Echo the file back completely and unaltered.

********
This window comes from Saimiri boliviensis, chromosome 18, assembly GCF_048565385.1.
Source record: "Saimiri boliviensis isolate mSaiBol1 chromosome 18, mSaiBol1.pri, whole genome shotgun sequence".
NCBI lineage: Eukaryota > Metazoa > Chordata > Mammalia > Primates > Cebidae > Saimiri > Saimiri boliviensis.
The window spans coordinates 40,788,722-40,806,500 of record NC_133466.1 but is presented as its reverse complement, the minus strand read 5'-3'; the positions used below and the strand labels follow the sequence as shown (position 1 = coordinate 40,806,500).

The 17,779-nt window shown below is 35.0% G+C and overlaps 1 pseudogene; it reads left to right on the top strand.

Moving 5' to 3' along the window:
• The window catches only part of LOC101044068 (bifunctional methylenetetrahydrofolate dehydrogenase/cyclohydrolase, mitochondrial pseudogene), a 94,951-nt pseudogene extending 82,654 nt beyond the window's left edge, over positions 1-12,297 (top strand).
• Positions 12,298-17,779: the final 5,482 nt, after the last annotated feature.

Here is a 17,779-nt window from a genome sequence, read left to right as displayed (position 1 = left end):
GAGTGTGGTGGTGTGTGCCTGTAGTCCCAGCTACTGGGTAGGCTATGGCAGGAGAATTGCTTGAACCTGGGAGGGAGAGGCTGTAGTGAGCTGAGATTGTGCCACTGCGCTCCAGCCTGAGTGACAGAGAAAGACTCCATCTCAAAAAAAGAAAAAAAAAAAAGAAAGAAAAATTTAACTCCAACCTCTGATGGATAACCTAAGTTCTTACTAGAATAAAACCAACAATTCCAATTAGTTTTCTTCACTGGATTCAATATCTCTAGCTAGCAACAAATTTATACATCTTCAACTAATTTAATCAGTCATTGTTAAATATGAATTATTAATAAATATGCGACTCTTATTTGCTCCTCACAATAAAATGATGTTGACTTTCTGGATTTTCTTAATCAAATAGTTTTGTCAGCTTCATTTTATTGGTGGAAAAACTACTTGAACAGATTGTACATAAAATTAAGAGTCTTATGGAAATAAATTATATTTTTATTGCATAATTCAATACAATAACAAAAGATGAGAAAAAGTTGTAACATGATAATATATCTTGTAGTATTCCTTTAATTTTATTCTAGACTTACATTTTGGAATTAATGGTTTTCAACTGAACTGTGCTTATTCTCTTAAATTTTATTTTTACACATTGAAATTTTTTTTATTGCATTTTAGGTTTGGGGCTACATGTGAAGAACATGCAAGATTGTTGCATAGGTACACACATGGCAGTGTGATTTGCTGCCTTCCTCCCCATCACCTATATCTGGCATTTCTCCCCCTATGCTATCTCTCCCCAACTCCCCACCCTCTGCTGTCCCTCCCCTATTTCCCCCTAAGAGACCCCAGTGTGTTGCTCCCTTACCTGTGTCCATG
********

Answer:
This window comes from Saimiri boliviensis, chromosome 18, assembly GCF_048565385.1.
Source record: "Saimiri boliviensis isolate mSaiBol1 chromosome 18, mSaiBol1.pri, whole genome shotgun sequence".
NCBI lineage: Eukaryota > Metazoa > Chordata > Mammalia > Primates > Cebidae > Saimiri > Saimiri boliviensis.
The window spans coordinates 40,788,722-40,806,500 of record NC_133466.1 but is presented as its reverse complement, the minus strand read 5'-3'; the positions used below and the strand labels follow the sequence as shown (position 1 = coordinate 40,806,500).

The 17,779-nt window shown below is 35.0% G+C and overlaps 1 pseudogene; it reads left to right on the top strand.

Moving 5' to 3' along the window:
• The window catches only part of LOC101044068 (bifunctional methylenetetrahydrofolate dehydrogenase/cyclohydrolase, mitochondrial pseudogene), a 94,951-nt pseudogene extending 82,654 nt beyond the window's left edge, over positions 1-12,297 (top strand).
• Positions 12,298-17,779: the final 5,482 nt, after the last annotated feature.

Here is a 17,779-nt window from a genome sequence, read left to right as displayed (position 1 = left end):
GAGTGTGGTGGTGTGTGCCTGTAGTCCCAGCTACTGGGTAGGCTATGGCAGGAGAATTGCTTGAACCTGGGAGGGAGAGGCTGTAGTGAGCTGAGATTGTGCCACTGCGCTCCAGCCTGAGTGACAGAGAAAGACTCCATCTCAAAAAAAGAAAAAAAAAAAAGAAAGAAAAATTTAACTCCAACCTCTGATGGATAACCTAAGTTCTTACTAGAATAAAACCAACAATTCCAATTAGTTTTCTTCACTGGATTCAATATCTCTAGCTAGCAACAAATTTATACATCTTCAACTAATTTAATCAGTCATTGTTAAATATGAATTATTAATAAATATGCGACTCTTATTTGCTCCTCACAATAAAATGATGTTGACTTTCTGGATTTTCTTAATCAAATAGTTTTGTCAGCTTCATTTTATTGGTGGAAAAACTACTTGAACAGATTGTACATAAAATTAAGAGTCTTATGGAAATAAATTATATTTTTATTGCATAATTCAATACAATAACAAAAGATGAGAAAAAGTTGTAACATGATAATATATCTTGTAGTATTCCTTTAATTTTATTCTAGACTTACATTTTGGAATTAATGGTTTTCAACTGAACTGTGCTTATTCTCTTAAATTTTATTTTTACACATTGAAATTTTTTTTATTGCATTTTAGGTTTGGGGCTACATGTGAAGAACATGCAAGATTGTTGCATAGGTACACACATGGCAGTGTGATTTGCTGCCTTCCTCCCCATCACCTATATCTGGCATTTCTCCCCCTATGCTATCTCTCCCCAACTCCCCACCCTCTGCTGTCCCTCCCCTATTTCCCCCTAAGAGACCCCAGTGTGTTGCTCCCTTACCTGTGTCCATG